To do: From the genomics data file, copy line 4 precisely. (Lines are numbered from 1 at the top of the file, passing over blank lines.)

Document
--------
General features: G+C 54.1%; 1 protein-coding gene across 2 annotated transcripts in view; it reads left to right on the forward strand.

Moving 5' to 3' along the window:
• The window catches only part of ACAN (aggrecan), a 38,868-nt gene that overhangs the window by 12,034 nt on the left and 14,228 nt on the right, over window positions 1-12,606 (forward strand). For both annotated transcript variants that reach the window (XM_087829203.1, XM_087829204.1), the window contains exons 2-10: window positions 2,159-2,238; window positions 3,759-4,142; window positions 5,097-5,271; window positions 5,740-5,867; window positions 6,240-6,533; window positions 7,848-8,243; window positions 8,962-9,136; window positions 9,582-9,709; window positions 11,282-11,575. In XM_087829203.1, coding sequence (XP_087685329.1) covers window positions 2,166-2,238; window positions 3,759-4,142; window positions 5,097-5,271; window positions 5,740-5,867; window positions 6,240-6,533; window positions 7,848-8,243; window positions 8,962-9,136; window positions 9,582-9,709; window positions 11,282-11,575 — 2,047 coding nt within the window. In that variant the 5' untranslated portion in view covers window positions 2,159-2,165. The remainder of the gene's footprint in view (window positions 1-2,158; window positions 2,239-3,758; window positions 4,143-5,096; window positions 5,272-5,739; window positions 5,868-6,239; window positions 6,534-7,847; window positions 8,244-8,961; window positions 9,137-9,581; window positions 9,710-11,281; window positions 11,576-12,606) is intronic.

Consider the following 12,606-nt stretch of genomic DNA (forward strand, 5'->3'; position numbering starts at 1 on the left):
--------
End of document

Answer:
Consider the following 12,606-nt stretch of genomic DNA (forward strand, 5'->3'; position numbering starts at 1 on the left):